The von Arx Wildlife Hospital is part of and located at the Conservancy of Southwest Florida. We are open 365 days a year from 8am to 8pm. Call 239.262.2273 for wildlife assistance.
Three common barn owls were among the seventy-five animals admitted to the von Arx Wildlife Hospital at the Conservancy of Southwest Florida this past week. Other admissions include a pileated woodpecker, a snowy egret, four eastern screech owlets, a palm warbler, a fox squirrel and a gopher tortoise.
Karyn Allman, a staff member from the South Florida Water Management District (SFWMD), brought the three common barn owls to the von Arx Wildlife Hospital. The owls were found at an abandoned orange grove facility in Hendry County. The adult owl and her two nestlings were found in an old ice machine. The adult owl seemed lethargic, so the work crew contained the owl family and brought all three to the hospital for care.
The two nestlings were vocal, alert and using their talons to defend themselves when handled. The adult owl was dull, but responsive to handling. All three owls were settled together in a recovery enclosure to rest.
A diet of small rats and mice was offered ad lib. None of the owls ate the first night at the hospital but by the second day, some of the mice and rats were consumed. The two nestlings stayed close to each other in their nest box while the adult owl separated herself from her babies and was typically perched on top of the nest box.
The owls appeared in good health, so while they were being cared for at the hospital a renesting plan was being developed.
The plan required help from multiple people (SFWMD staff, von Arx Hospital staff and volunteers and Brian Beckner, owner of Native Bird Boxes, who was recruited due to his expertise regarding raptor nesting habits).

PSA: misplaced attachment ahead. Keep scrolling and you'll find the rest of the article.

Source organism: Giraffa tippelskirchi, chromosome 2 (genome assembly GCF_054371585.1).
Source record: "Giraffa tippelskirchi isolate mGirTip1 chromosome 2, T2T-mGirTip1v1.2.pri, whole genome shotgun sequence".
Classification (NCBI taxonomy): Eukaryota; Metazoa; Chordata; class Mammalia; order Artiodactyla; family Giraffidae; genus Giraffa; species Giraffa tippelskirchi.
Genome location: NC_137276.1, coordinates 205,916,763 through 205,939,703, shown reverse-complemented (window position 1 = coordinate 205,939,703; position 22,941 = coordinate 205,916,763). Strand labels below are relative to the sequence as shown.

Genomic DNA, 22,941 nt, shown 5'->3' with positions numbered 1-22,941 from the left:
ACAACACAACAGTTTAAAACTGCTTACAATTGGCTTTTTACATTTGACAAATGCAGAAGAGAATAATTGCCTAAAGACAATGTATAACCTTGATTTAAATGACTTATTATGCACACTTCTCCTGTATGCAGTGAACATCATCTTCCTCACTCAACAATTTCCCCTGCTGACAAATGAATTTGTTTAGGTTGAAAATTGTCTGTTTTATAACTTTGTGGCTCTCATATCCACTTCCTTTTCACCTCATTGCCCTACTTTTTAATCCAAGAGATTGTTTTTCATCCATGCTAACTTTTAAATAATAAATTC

Knowing the original location where the owls were found (an old icebox) was not available since the property was being cleared, it was decided to attach a nest box to the wall of a building next to the spot the icebox had been located prior to removal.
Hospital volunteer, Tim Thompson, constructed the owl box. Tim enlisted the help of Chase Galligan, a local Scout working on his Bird Study Merit Badge.
The owls were cleared for release four days after being admitted.
The renesting crew convened early in the morning, installed the box, placed the three owls in the box and left the site so the owls could settle in with minimal disturbance. Staff from SFWMD monitored the situation; a night camera recorded hundreds of photos of the owl bringing mice, rats, and rabbits that she caught back to her babies in the nest box.
Everyone involved in this rescue and renesting deserves kudos for their conservation ethic and willingness to go above and beyond to ensure this owl family could return to life in the wild. The distance traveled and needed to coordinate so many schedules made this situation a bit challenging, but it was absolutely worth the time and effort.
Several species of owls are breeding and raising their young right now. Please check trees before trimming to ensure there are no active nests. If you find and active nest avoid trimming until the owlets fledge. Call the wildlife hospital for information on nesting habits of local wildlife.
Two eastern screech owls, a monarch butterfly, a yellow-bellied sapsucker, a Florida softshell turtle, an eastern cottontail, a northern mockingbird, a pied-billed grebe, three marsh rabbits, a peninsula cooter, a red-bellied turtle, an American white pelican, five raccoons and two gopher tortoises were released this past week.
The longest time spent in rehab was one of the gopher tortoises. He was admitted in November 2022. The shortest stay at the hospital this past week were two eastern screech owlets; uninjured when they fell from their nest allowed for re-nesting the day after they were admitted.
Opportunities to Help
There are many ways to get involved and support the Conservancy. Please, if you are a year round Naples resident and believe in the work done at the von Arx Wildlife Hospital, become a volunteer. If you can’t volunteer, become a member, donate and visit our website at www.conservancy.org to learn about the Conservancy’s work to protect Southwest Florida’s water, land, wildlife and future.
Joanna Fitzgerald is director of the von Arx Wildlife Hospital at the Conservancy of Southwest Florida, 1495 Smith Preserve Way, Naples, Florida 34102. Call 239-262-2273 or see conservancy.org.